LIHU‘E — The STEPS Parent & Child Fair held Saturday at Kukui Grove Center Stage, drew hundreds of talented youth with entertainment and activities for families and young children.
The Sequenced Transition to Education in the Public Schools (STEPS) event was a one-stop event for parents to learn about programs and organizations designed to support children and families. More than a dozen organizations sponsored display booths, and the Kaua‘i Police Department and its Youth Explorers program were present to make Keiki IDs for kids.
Ron Morin, general manager of Senter Petroleum, which transports Chevron products around Kaua‘i, said Chevron instituted the program statewide in cooperation with island police departments.
They provide the special Polaroid camera, finger print machine and laminator to make a photo ID of kids from infancy until they have a driver’s license or some other official identification.
“It is an ID for parents to carry and to give to police if their kids go missing,” Morin said.
KPD Community Outreach Officer Sergeant Roderick Green said the Keiki ID is essentially the only official identification for most youth. By updating the ID photograph and fingerprints every six months to a year, along with contact information, the identification card is a valuable tool to aid in an investigation.
KPD Youth Explorer Sgt. Shelby Tangalin said she and the dozen other Explorer members take part in Keiki ID events throughout the year. The group averages up to 200 IDs per event, and there are now more people who are updating the ID cards than those needing originals.
Fran Becker, executive director of Naleiwili Ahee, attended the event with Waimea High School juniors Denise Albite and Kristi Kobashikawa. The teens are members of the Health Occupation for Teens Club and work with Becker on the “One Strong Ohana — Prevent Child Abuse and Neglect” program of the Hawai‘i Children’s Trust Fund.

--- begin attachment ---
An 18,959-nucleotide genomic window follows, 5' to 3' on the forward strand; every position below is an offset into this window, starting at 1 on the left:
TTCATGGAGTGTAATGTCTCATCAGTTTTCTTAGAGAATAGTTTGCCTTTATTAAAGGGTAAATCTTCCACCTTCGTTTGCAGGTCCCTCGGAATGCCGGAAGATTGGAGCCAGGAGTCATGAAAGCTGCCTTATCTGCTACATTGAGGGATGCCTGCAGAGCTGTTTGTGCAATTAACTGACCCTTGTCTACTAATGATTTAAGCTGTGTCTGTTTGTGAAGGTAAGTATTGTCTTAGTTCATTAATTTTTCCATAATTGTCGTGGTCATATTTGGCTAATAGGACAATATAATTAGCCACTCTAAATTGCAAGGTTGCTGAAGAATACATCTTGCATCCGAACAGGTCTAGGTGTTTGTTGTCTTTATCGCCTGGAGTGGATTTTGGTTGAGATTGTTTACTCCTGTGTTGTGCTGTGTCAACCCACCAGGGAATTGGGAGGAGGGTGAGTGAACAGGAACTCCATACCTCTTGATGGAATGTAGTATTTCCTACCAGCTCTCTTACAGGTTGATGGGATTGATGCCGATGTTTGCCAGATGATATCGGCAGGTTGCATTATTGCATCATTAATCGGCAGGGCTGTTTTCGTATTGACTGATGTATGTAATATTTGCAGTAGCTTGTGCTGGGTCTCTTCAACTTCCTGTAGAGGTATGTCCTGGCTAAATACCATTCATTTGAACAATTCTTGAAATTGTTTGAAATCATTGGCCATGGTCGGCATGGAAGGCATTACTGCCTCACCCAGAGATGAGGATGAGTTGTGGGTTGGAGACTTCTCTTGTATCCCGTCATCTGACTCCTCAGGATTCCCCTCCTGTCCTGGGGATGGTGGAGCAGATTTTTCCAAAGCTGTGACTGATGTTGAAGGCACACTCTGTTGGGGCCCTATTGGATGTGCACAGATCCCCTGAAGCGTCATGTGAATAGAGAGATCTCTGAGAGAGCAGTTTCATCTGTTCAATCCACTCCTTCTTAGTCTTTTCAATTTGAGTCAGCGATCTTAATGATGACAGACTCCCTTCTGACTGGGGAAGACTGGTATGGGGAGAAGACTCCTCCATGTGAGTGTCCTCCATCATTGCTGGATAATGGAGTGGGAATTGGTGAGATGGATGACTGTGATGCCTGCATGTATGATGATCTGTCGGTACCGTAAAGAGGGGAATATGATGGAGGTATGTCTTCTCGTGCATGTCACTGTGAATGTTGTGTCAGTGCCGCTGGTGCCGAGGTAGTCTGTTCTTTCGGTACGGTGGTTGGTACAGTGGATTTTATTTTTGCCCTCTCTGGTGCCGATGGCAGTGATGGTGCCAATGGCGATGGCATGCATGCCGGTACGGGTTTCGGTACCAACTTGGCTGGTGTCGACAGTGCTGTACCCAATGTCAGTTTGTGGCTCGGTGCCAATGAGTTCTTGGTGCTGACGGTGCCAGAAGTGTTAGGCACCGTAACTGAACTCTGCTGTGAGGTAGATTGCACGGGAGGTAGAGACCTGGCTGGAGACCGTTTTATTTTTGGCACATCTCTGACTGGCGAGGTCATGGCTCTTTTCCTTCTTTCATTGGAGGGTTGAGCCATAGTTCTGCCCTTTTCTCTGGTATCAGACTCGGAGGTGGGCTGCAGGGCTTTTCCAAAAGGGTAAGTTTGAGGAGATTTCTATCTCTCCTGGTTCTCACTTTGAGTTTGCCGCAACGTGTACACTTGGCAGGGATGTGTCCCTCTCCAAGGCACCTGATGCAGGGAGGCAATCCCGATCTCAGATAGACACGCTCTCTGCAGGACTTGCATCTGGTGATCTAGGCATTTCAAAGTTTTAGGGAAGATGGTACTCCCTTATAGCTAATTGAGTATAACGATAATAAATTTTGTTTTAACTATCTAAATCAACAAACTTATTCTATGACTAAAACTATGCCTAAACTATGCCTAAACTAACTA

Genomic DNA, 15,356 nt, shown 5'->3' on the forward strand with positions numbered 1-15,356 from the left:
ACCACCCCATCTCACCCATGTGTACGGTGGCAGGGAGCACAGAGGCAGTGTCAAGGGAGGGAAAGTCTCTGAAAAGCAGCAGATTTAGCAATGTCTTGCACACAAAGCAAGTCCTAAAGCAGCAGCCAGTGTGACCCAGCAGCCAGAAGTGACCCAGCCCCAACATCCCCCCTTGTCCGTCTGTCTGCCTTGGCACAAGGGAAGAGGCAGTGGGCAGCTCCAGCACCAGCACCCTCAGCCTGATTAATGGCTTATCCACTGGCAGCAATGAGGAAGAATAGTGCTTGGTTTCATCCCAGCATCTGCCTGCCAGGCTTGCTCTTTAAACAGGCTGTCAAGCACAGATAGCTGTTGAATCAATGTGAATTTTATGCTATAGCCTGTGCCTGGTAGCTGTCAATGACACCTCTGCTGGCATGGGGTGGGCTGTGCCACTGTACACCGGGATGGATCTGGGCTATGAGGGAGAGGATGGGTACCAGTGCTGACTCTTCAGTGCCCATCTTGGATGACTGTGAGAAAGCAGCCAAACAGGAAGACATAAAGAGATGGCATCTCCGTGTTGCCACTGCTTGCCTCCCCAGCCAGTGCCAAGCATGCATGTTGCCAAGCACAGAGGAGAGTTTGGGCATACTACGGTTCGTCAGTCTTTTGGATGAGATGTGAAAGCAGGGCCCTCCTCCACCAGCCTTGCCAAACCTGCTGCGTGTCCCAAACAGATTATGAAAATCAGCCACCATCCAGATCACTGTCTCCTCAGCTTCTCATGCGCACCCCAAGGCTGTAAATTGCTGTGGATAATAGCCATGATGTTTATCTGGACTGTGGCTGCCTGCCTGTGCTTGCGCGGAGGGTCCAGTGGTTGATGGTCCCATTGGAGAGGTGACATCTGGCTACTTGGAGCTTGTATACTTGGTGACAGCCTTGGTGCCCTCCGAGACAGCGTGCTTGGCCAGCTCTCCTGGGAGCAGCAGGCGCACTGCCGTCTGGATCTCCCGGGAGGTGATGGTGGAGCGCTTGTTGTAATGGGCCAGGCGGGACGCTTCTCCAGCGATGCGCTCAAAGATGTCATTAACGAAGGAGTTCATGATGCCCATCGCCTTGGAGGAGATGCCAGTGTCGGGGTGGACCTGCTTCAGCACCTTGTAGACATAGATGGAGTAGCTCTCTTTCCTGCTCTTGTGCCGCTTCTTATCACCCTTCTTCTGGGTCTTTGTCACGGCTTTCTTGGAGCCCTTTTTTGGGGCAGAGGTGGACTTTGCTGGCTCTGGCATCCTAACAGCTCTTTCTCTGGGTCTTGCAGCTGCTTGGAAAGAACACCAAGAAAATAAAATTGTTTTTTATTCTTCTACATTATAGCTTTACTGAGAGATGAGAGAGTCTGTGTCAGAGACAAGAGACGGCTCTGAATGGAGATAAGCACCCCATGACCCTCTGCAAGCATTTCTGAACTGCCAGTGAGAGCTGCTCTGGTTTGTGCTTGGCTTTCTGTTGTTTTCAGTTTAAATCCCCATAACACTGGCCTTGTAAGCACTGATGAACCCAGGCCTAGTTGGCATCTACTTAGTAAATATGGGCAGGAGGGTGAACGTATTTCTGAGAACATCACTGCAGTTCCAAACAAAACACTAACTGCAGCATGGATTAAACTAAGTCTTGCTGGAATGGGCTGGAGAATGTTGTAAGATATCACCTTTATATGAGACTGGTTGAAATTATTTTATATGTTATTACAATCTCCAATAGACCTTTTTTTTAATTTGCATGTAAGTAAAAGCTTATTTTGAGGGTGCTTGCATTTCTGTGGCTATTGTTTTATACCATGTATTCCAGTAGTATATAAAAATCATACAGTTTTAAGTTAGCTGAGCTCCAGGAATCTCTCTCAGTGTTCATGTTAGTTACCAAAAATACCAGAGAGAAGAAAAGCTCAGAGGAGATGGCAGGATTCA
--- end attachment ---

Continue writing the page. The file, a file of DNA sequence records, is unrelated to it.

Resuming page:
The three helped talked to families about how to identify abuse and about the resources available for prevention and intervention. The Parent Line resource number is (800) 816-1222, and information also can be obtained online at www.theparentline.org.
The event emcee was Arnold Meister, who introduced several children’s performance groups from around the island. Karen Dickinson sang the national anthem.
Approximately 12 members of the 5-year-old Tsunami Taiko group from Waimea High School performed six songs. The older students teach the younger students in the continually evolving Taiko group, and they enjoyed the chance to play together at a youth-themed event.
“This is a good event with all the kids together,” said group member Sean Dela Cruz, a freshman at Waimea High School.
The Kapa‘a Middle School Choir and Ukulele Band performed about 30 minutes of music. Led by music instructor Mary Lardizabal, the songs included heritage music with Hawaiian songs, songs from their recent music festival performance, and concluded with a rendition of “Let There Be Peace On Earth.”
• Tom LaVenture, staff writer, can be reached at 245-3681 (ext. 224) or tlaventure@ thegardenisland.com.